The Sydney Morning Herald recently published an article by Iain Gillespie in their Digital Life section on advances in deep learning technologies. Gillespie quotes Tim Baldwin of the University of Melbourne as confirming that deep learning has gained some new ground recently, helped along by Moore’s Law and the advent of ever faster computational processing power that’s needed to successfully train multilayered neural networks.
Ray Kurzweil is quoted as saying that he’s looking for 2029 to be the date when intelligent software develops both logical and emotional intelligence. Everyone probably has an opinion on Kurzweil technology predictions, but there’s certainly evidence that machine learning has made a lot of progress in just the last five years. Some of this progress is evident in speech recognition applications, recommendation engines, and control systems such as self-driving cars. Kurzweil’s description of intelligent assistants of the future sounds reminiscent of the capabilities exhibited by Samantha, the intelligent talking operating system in the movie Her, which I wrote about earlier this month.
An example often used to show both the promise and current limitations of neural networks is a Google X lab experiment that fed millions of still YouTube images into Google Brain, an AI system based on neural networks. The Gillespie article mentions this example too. After evaluating the million+ data points, Google Brain was able to independently recognize the images of human faces, human bodies, and–unexpectedly–cats. The cat recognition capability provided fodder for lots of geek jokes. (New York Times: “How many computers to find a cat? 16,000).
The Gillespie article got me searching for more information on deep learning. There’s a recent article on the topic in Nature by Nicola Jones. Jones calls deep learning a revival of an older AI technique: neural networks. A concept inspired by the architecture of the brain, neural networks consist of a hierarchy of relatively simple input/ouput components that can be taught to select a preferred outcome and to remember that right answer. When these simple learning components are strung together and can operate in parallel, they are capable of processing large amounts of data and performing useful analysis (such as correctly determining what someone is saying, even when there’s distracting background noise).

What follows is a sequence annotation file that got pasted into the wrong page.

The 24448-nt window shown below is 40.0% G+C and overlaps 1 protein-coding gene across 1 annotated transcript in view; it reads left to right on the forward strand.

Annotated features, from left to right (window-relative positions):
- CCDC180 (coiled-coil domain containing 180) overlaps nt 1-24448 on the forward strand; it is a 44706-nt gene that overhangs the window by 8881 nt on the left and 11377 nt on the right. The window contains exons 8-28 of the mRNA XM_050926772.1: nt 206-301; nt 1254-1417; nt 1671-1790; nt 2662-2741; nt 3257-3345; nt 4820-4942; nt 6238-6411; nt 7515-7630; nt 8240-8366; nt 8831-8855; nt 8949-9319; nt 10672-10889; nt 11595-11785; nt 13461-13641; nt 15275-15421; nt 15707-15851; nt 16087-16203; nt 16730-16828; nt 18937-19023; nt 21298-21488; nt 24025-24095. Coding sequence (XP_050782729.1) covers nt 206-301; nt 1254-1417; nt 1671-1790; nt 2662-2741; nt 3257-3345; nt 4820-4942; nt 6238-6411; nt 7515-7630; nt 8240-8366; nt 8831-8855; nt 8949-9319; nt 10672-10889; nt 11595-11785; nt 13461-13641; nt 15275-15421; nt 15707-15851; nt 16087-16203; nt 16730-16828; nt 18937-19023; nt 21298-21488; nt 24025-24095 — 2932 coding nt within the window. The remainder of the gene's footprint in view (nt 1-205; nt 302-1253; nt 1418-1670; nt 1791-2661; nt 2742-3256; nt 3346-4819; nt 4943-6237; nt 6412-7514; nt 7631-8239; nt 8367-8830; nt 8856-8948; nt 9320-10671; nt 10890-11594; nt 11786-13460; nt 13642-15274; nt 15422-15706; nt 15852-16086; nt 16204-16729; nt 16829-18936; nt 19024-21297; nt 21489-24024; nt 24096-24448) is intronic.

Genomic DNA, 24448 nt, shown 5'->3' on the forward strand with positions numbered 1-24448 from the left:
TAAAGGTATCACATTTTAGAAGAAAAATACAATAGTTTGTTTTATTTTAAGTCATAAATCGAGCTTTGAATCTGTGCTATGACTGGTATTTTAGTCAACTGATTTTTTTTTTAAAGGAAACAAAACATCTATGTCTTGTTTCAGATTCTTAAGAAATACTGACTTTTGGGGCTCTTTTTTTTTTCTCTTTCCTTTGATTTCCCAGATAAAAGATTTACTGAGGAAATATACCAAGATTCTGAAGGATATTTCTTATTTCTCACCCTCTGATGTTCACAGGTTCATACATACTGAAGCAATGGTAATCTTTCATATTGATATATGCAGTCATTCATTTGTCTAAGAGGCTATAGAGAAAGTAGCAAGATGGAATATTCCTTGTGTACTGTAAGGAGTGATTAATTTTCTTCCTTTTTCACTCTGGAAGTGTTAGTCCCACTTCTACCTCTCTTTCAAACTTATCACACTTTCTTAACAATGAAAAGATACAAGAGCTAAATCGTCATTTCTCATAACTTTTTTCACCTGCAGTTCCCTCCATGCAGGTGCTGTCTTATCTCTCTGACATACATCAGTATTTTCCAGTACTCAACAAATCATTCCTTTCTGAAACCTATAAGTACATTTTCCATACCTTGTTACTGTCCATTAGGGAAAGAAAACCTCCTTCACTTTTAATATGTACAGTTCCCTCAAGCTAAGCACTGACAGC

One of the ongoing debates in the machine learning field revolves around the effectiveness of unsupervised versus supervised learning for AI. Some researchers believe that the best way to teach an artificial intelligence system is to prime the database with facts about the world (“dolphins are mammals, marlin are fish”). Supervised learning typically refers to explicitly teaching a computer system/neural network by presenting it with linear data sets and giving it the next right answer. Being able to predict the next logical output in a sequence is key to machine learning.
Unsupervised learning involves feeding a neural network or other system of computer algorithms with data sequences that it analyzes to find meaningful patterns and relationships on its own. The Google Brain cat example referred to earlier is an example.
Regardless of the techniques used, it seems evident that some form of machine learning will be a critical force, if not the force, behind advances in virtual agent / intelligent virtual assistant technologies. To achieve true conversational capability, virtual agents will have to be able to routinely understand and engage their human dialogue partners. For a very in depth and informative article on machine learning, I recommend the article “Machine Learning, Cognition, and Big Data” by Steve Oberlin.